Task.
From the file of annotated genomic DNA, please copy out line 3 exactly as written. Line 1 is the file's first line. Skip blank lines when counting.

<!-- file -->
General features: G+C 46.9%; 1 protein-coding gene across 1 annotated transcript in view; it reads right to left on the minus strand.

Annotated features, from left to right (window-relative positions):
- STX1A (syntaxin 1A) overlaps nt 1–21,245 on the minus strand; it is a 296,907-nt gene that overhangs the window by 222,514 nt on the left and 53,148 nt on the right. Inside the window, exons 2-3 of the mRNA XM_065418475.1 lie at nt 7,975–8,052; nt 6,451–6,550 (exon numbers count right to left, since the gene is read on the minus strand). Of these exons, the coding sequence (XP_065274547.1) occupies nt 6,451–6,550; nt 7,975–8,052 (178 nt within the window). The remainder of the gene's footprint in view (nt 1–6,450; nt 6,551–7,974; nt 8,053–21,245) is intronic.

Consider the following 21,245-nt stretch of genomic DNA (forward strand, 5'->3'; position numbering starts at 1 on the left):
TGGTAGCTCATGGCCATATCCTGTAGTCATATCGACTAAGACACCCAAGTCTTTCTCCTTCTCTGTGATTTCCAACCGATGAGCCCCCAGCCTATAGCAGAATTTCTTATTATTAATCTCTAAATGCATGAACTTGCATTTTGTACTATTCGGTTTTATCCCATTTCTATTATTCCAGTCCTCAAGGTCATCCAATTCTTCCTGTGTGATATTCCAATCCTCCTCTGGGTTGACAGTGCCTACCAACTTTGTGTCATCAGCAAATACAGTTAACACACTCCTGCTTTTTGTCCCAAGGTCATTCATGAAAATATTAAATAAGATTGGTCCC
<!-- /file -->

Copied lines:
- STX1A (syntaxin 1A) overlaps nt 1–21,245 on the minus strand; it is a 296,907-nt gene that overhangs the window by 222,514 nt on the left and 53,148 nt on the right. Inside the window, exons 2-3 of the mRNA XM_065418475.1 lie at nt 7,975–8,052; nt 6,451–6,550 (exon numbers count right to left, since the gene is read on the minus strand). Of these exons, the coding sequence (XP_065274547.1) occupies nt 6,451–6,550; nt 7,975–8,052 (178 nt within the window). The remainder of the gene's footprint in view (nt 1–6,450; nt 6,551–7,974; nt 8,053–21,245) is intronic.